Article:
Buying the worst house in the best street is a time-proven technique for making money in property, and it could be the same with gold for anyone prepared to take a look at OceanaGold Corporation (ASX:OGC).

While not strictly small enough to appear on the radar screens of Stockhead followers, OceanaGold has been such a miserable performer this year that it deserves an inspection, if only by applying an art-world test of something being so ugly that it could actually be beautiful.

Since January, as gold has outperformed almost every other form of investment with a rise of 17 per cent from $US1290 ($1872) an ounce to $US1510/oz, OceanaGold’s share price has dropped by 34 per cent from $5.28 to latest sales at $3.45 – very much a “bad house in gold street”.

There are reasons for OceanaGold’s share-price collapse, including the forced closure of the Didipio mine in the Philippines because of a dispute with the local government, and a major change in the way the Waihi mine in New Zealand will be worked in the future with a planned shift from an open-cut to underground operations.

But behind the bad news is a surprisingly long line of positive investment recommendations from some of the world’s leading investment banks, which share a common view that the sell-off in OceanaGold has gone too far and a rebound is expected.

With most of the more widely-followed gold stocks trading on stretched valuations, OceanaGold stands out in a test of consensus tips with the average of investment bank forecasts pointing to the potential for a 33 per cent share price increase over the next 12-months, with $4.59 the target price.

To put that collective 33 per cent share-price increase forecast from Macquarie, Citi, UBS, Credit Suisse and Ord Minnett into perspective, it’s interesting to compare what the same banks think about other leading gold stocks.

Northern Star Resources (ASX:NST), a regular favorite of the banks, is expected to rise by 17 per cent over the next 12 months.

Evolution Mining (ASX:EVN) and Saracen Mineral Holdings (ASX:SAR) could deliver 6.7 per cent price rises, while Newcrest Mining (ASX:NCM) is expected to fall by 4.4 per cent – all moves which make OceanaGold stand out as something different.

Stockbrokers and banks do not always get it right, as we all know, but when there’s a near-unanimous view that a stock has been oversold because of problems in a couple of assets it is worth testing the theory that a recovery is likely.

The starting point with OceanaGold is New Zealand, not always seen as a gold-friendly country with its big farming industry, but a look back in time shows that much of the early wealth in New Zealand was based on gold, with fields that in some cases were richer than those in Australia.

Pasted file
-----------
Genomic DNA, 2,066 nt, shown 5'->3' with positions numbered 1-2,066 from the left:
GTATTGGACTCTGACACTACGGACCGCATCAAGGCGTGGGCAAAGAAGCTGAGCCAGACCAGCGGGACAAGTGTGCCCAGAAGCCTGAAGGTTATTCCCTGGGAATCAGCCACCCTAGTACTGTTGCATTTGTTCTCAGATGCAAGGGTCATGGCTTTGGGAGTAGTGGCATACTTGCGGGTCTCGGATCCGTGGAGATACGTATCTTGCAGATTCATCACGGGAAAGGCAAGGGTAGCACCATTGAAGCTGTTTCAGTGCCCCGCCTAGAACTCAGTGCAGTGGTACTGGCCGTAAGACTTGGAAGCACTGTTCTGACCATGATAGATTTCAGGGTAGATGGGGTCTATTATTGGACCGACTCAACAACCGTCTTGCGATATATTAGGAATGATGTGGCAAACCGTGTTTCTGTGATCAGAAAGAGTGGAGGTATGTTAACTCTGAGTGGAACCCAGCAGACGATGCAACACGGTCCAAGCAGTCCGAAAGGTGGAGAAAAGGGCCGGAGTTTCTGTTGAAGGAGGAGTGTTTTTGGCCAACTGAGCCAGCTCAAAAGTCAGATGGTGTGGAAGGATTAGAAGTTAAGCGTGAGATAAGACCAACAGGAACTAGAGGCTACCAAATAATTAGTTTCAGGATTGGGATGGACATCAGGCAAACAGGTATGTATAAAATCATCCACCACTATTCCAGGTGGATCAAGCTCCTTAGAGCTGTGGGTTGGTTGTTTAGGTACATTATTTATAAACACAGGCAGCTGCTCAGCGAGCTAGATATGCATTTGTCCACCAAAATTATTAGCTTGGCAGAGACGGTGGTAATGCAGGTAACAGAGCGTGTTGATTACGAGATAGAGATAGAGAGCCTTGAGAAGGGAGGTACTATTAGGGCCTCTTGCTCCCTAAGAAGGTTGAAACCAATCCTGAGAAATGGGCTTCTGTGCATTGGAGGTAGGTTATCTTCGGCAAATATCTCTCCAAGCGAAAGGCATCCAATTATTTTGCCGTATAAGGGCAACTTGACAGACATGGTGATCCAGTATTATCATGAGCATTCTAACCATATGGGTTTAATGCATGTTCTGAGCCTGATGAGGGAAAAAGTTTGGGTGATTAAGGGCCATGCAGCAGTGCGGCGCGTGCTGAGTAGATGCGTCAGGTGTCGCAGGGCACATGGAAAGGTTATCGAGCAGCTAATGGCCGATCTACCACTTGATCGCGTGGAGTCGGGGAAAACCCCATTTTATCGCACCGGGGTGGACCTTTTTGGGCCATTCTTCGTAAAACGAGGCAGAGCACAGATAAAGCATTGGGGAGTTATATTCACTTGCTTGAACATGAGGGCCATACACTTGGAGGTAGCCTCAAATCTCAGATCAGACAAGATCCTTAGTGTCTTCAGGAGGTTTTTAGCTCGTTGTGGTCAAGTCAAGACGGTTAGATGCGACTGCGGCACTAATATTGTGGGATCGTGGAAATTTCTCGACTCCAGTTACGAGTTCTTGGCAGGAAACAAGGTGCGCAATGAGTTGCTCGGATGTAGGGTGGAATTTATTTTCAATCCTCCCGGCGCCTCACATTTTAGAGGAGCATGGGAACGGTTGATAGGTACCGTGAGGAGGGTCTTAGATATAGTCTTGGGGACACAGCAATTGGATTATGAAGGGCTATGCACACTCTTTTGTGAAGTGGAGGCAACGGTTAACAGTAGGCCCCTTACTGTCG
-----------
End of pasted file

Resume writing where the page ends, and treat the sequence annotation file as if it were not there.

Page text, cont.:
Bad mining practices, including environmentally damaging dredging gave gold a bad name in New Zealand, but that didn’t mean the gold had gone away.

Far from it, and when a small company called Macraes Mining started digging near Otago in 1990 on the South Island, interest in New Zealand’s gold was rekindled.

In 2003 Macraes changed its name to OceanaGold followed by a series of expansion moves, including a merger with Climax Mining which owned Didipio, acquisition of the Waihi mine on New Zealand’s North Island from Newmont, and the acquisition of Romarco Minerals which included the Haile gold mine in the US.

As well as acquiring assets, OceanaGold has been enjoying exploration success with the most notable recent find being near Waihi, where the Wharekirauponga project (thankfully known as WKP) has revealed an initial indicated resource of 296,000 ounces and an inferred resource of 401,000oz from just 12,000m of drilling.

Perhaps more important than the resource is the high-grade nature of the ore (18 grams a tonne in the indicated category) and the most recent drill results which include 8.7m at 24.5g/t.

OceanaGold’s third quarter report released last week revealed the impact of losing production from Didipio, with group gold output down from 138,034oz in the September quarter last year to 107,478oz this year.

Despite the decline the banks were universal in their optimism that there were better times ahead.

UBS said it based its buy tip on the stock even after assuming that Didipio did not resume production until the June quarter of next year, and after allowing for the Waihi transition to underground mining. UBS has a $4.15 price target on OceanaGold.

Macquarie said it expected a stronger fourth quarter result and maintained a buy tip on the stock with a price target of $4.85.

Credit Suisse, which sees OceanaGold’s share price rising to $5, said the stock had been “a stand-out under-performer, 100 per cent attributable to the unresolved Didipio suspension in the Philippines”.

“The stock is now at a discount to our target price reflecting investor unwillingness to attribute much value to the Didipio operation while it remains suspended,” Credit Suisse said.

But Credit Suisse went on to say that: “The balance of the company’s portfolio is showing real potential for significant value-add via operational improvement and excellent exploration results from New Zealand.”

Sometimes it can be worth taking a closer look at the worst house in the best street.